A number of automakers are urging Congress to lift the $ 7,500 tax credit limit on electric vehicles.
A letter from North American leaders General Motors, Ford, Stellantis and Toyota asked Congress to lift the current restriction, which means the $ 7,500 tax credit will be phased out after the manufacturer sells more than 200,000 EVs. Mary Barra, Jim Farley, Carlos Tavares and Tetsuo Ogawa said the rise in car prices would increase the importance of credit.
Also read: Biden administration proposes new electric charge standards to make it easier for all drivers to use EVs
“We (the automaker) ask you to remove the cover, the sunset will be set at the time of maturity of the EV market,” the letter reads. “Recent economic pressures and supply chain constraints will increase the cost of producing electric vehicles, which in turn will put pressure on consumers’ prices.”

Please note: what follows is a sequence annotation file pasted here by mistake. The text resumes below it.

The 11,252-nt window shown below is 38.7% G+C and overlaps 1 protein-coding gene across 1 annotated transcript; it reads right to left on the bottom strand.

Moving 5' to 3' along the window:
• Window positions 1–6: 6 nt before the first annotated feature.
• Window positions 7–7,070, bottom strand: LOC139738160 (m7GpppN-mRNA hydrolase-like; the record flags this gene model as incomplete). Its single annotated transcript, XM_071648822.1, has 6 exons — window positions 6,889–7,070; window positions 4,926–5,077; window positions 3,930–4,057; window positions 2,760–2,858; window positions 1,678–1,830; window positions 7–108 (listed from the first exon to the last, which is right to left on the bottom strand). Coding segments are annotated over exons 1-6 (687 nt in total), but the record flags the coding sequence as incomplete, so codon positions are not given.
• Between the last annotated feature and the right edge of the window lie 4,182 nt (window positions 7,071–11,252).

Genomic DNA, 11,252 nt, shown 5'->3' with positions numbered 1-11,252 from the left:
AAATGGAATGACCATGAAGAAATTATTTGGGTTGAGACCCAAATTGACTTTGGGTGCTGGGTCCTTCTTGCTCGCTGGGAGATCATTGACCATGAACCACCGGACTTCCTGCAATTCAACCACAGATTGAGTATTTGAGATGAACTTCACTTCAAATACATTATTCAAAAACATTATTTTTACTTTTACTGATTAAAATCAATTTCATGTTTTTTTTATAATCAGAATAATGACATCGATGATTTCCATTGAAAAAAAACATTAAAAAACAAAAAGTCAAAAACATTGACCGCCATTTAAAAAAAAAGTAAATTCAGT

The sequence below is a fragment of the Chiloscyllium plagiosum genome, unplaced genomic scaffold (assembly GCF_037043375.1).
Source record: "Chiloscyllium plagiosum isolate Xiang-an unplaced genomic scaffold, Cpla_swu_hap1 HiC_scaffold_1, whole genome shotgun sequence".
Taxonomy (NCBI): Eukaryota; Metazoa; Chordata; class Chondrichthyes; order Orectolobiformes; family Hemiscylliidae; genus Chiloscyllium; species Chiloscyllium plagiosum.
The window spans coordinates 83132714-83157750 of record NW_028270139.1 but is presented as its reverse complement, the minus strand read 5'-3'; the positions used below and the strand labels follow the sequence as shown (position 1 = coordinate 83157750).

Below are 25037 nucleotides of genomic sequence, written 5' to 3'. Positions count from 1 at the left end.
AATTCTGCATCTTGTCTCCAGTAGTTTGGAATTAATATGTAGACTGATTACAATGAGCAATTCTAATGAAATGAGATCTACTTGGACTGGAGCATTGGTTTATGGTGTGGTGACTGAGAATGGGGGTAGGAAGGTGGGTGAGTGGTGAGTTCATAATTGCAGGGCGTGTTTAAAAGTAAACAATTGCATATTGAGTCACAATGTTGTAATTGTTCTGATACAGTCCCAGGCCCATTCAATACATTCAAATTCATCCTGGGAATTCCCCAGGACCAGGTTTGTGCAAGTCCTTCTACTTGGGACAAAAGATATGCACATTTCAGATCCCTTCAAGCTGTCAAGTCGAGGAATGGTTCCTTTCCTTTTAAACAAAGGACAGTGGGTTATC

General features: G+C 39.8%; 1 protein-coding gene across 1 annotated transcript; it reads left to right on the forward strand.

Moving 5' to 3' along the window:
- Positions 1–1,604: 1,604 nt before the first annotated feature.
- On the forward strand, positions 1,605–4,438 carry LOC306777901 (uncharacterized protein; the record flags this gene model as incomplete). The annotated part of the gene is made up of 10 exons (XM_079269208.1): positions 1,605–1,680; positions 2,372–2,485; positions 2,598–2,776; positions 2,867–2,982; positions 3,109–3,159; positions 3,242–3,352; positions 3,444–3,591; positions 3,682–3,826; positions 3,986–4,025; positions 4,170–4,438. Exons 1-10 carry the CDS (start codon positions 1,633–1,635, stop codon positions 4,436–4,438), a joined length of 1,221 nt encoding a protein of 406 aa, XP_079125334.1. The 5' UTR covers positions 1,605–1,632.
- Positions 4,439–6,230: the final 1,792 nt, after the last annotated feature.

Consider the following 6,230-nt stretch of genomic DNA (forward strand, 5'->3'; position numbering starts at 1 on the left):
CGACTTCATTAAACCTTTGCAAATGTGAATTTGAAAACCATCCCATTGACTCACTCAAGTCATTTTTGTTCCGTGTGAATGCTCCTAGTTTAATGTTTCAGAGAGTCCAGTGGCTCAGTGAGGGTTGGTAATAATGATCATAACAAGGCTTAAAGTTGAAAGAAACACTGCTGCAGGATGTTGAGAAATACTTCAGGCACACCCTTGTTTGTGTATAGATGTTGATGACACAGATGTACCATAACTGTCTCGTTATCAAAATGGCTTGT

President Joe Biden has previously proposed raising the EV tax credit to $ 12,500, but the rule that only cars built on U.S. trade union sites will benefit from the $ 4,500 incentive has caused controversy. The president also backed a 30 percent loan for commercial electric vehicles and a $ 4,000 tax credit for used electric vehicles.
Not all Democrats support extending the tax credit. West Virginia Sen. Joe Manchin, for example, says it doesn’t make sense.
In April, he said, “Now there is a waiting list for electric cars that cost $ 4.” “But they still want us to lend them $ 5,000 or $ 7,000 or $ 12,000 to buy electric cars.” It doesn’t make sense to me. If we can’t produce enough for the people who want it and we will still pay them to get it – I think it’s ridiculous. “
Tesla and General Motors have already reached the 200,000 mark, and their cars are not available through a $ 7,500 tax credit. Both Ford and Toyota are expected to reach the 200,000 mark this year. Automatic news reports.